Magazine article Science News

Keep Out: Treated Mosquito Nets Limit Child Deaths

Magazine article Science News

Keep Out: Treated Mosquito Nets Limit Child Deaths

Article excerpt

By sleeping under chemically treated mosquito nets, children cut their risk of death almost in half, researchers in Kenya report. Their study, which included thousands of young children, bolsters the case that increased use of insecticide-coated netting can prevent malaria.

Treated nets repel mosquitoes that transmit malaria and fend off flies that carry other diseases. Carefully controlled studies had already shown that the nets could prevent disease in malarial areas of sub-Saharan Africa, but experts were unsure whether real-world use of treated nets would actually lower death rates.

Epidemiologist Greg W. Fegan and his colleagues at the Kenyan Medical Research Institute in Nairobi monitored 3,484 children in 72 towns and villages to examine the impact of recent net-distribution campaigns in parts of Kenya. In 2004, just 7 percent of children under age 5 in these malarial zones were sleeping under nets. By 2006, subsidized sales and giveaway programs had upped that rate to 67 percent.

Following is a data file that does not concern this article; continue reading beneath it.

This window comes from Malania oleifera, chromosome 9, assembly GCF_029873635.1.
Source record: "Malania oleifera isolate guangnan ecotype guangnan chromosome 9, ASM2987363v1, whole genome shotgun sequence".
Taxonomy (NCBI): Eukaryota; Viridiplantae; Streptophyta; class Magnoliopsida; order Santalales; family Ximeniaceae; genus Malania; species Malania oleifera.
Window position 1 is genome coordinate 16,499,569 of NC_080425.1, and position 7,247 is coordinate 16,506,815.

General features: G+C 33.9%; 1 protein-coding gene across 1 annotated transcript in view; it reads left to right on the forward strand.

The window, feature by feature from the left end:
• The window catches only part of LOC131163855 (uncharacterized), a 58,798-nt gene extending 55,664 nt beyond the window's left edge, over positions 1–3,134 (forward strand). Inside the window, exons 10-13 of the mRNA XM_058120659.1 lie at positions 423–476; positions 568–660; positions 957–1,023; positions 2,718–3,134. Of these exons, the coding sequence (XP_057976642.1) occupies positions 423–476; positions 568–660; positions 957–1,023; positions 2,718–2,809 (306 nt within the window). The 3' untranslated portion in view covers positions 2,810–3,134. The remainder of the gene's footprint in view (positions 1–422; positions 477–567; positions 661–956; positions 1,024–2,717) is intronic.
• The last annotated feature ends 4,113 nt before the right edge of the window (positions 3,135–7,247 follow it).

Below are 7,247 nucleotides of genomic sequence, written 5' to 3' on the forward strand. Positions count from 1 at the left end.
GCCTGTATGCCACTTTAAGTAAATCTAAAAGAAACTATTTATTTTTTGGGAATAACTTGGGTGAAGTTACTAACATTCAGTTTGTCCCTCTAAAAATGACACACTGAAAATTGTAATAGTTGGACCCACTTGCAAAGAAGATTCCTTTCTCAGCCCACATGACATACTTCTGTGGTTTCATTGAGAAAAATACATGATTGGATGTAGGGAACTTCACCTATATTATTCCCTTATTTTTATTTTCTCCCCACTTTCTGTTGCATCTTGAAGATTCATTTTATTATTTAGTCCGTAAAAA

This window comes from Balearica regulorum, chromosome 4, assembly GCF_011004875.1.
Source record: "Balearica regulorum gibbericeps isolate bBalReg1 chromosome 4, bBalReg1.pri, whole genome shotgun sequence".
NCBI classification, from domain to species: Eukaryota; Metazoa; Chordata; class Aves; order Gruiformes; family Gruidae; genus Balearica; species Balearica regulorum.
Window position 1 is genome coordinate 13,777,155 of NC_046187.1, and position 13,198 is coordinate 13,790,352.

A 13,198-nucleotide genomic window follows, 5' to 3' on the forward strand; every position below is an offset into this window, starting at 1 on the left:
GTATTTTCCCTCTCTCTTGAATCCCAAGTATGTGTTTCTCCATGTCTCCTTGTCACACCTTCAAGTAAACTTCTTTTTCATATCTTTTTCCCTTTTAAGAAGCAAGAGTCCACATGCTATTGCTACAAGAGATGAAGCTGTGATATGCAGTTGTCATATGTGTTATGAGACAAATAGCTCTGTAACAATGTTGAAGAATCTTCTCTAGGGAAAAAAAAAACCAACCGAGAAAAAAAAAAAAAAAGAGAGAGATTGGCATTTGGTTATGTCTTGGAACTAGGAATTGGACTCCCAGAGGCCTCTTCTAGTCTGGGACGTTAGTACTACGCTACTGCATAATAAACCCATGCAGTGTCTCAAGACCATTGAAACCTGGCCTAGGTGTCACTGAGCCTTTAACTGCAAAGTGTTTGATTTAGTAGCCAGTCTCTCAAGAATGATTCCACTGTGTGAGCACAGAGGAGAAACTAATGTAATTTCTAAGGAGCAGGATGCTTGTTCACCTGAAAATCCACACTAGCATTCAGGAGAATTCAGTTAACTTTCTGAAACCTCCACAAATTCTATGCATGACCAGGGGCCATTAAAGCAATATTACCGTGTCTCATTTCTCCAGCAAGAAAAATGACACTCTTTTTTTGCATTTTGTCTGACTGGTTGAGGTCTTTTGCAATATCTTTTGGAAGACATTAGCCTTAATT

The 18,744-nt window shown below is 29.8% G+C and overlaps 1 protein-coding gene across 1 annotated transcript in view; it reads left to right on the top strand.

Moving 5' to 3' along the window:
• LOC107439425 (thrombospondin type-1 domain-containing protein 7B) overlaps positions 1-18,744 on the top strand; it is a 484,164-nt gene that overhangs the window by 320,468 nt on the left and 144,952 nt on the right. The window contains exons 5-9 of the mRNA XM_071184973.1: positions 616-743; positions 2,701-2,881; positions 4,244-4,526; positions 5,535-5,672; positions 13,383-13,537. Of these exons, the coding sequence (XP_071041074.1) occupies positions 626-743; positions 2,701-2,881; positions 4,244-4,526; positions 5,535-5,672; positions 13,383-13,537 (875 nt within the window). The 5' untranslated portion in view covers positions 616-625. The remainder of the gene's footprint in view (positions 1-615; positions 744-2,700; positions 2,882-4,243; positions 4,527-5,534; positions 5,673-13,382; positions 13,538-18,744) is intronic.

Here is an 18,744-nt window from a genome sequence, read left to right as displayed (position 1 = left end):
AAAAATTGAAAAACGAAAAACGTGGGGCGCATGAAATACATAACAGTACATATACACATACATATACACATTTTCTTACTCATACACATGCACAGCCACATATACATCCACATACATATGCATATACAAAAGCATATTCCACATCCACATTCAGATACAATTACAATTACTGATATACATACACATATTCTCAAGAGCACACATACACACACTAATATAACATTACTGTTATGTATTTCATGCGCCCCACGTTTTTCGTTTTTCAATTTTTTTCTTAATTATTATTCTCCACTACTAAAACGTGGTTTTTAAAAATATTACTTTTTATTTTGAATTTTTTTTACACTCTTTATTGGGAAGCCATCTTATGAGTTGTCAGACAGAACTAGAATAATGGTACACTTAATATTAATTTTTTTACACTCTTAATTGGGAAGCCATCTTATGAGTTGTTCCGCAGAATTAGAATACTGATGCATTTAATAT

The researchers monitored use of the nets for an average of 21 months per child, visiting the homes periodically. They recorded 100 deaths from any cause among children between 1 month and 5 years of age. They excluded infants less than a month old from the analysis, because such neonates often die of causes other than malaria. Of the 100 deaths, 81 occurred among children who slept without the protection of treated nets, the scientists report in the Sept. 22 Lancet.

After statistical adjustment, the authors estimated that children sleeping under nets were at 44 percent lower risk of death than unprotected children were. …

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